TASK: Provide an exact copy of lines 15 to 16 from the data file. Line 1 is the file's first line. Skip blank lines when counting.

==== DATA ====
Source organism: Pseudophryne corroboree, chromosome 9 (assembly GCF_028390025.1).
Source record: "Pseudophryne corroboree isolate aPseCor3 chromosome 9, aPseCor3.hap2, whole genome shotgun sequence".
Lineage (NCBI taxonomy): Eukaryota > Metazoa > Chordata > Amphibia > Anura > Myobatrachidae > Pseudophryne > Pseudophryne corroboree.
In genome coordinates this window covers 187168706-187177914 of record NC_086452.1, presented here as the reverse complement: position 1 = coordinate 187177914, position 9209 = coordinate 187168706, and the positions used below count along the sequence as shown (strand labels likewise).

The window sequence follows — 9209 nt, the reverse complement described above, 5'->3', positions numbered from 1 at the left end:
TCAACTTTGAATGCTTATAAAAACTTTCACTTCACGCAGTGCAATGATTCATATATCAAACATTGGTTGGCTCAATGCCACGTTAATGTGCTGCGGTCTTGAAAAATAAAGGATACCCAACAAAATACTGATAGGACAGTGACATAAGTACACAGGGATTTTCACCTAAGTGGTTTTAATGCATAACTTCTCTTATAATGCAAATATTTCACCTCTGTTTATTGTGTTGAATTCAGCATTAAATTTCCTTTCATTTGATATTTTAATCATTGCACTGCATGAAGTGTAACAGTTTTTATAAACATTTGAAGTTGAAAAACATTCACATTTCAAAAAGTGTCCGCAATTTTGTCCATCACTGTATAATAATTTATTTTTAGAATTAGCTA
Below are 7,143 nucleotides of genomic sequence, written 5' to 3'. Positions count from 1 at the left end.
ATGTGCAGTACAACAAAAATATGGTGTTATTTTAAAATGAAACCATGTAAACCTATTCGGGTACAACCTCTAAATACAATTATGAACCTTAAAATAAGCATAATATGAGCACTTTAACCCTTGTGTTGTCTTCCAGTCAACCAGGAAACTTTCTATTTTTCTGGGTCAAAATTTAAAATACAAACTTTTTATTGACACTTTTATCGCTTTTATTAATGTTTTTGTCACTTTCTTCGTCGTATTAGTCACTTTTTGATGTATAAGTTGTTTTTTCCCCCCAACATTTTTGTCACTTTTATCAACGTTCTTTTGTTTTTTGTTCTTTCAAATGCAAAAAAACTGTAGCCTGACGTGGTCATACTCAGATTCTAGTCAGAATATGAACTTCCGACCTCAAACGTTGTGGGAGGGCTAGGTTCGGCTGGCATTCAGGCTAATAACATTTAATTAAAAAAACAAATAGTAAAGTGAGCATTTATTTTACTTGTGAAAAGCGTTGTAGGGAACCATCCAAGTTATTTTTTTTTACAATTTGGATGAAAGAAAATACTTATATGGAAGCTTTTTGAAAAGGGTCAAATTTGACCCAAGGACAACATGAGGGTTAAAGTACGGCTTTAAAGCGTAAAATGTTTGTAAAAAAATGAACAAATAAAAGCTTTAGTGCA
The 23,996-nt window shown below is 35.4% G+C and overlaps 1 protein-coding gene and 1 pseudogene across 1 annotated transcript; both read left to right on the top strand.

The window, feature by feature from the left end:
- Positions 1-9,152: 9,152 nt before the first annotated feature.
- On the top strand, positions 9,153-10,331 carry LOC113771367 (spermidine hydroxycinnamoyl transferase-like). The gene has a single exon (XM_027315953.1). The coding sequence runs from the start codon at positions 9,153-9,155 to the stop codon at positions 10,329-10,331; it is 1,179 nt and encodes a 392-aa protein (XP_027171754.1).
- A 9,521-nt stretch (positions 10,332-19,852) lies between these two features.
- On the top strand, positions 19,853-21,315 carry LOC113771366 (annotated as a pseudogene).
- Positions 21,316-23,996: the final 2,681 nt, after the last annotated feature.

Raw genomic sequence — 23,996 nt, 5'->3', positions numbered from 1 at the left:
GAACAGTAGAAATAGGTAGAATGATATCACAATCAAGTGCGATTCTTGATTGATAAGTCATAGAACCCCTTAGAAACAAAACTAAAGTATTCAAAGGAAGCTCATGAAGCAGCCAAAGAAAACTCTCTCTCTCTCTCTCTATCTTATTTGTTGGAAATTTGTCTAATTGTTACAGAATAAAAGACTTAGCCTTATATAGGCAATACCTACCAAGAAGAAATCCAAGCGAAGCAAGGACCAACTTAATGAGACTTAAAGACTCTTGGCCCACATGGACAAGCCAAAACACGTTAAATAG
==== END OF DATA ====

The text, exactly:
- Positions 21,316-23,996: the final 2,681 nt, after the last annotated feature.

Raw genomic sequence — 23,996 nt, 5'->3', positions numbered from 1 at the left: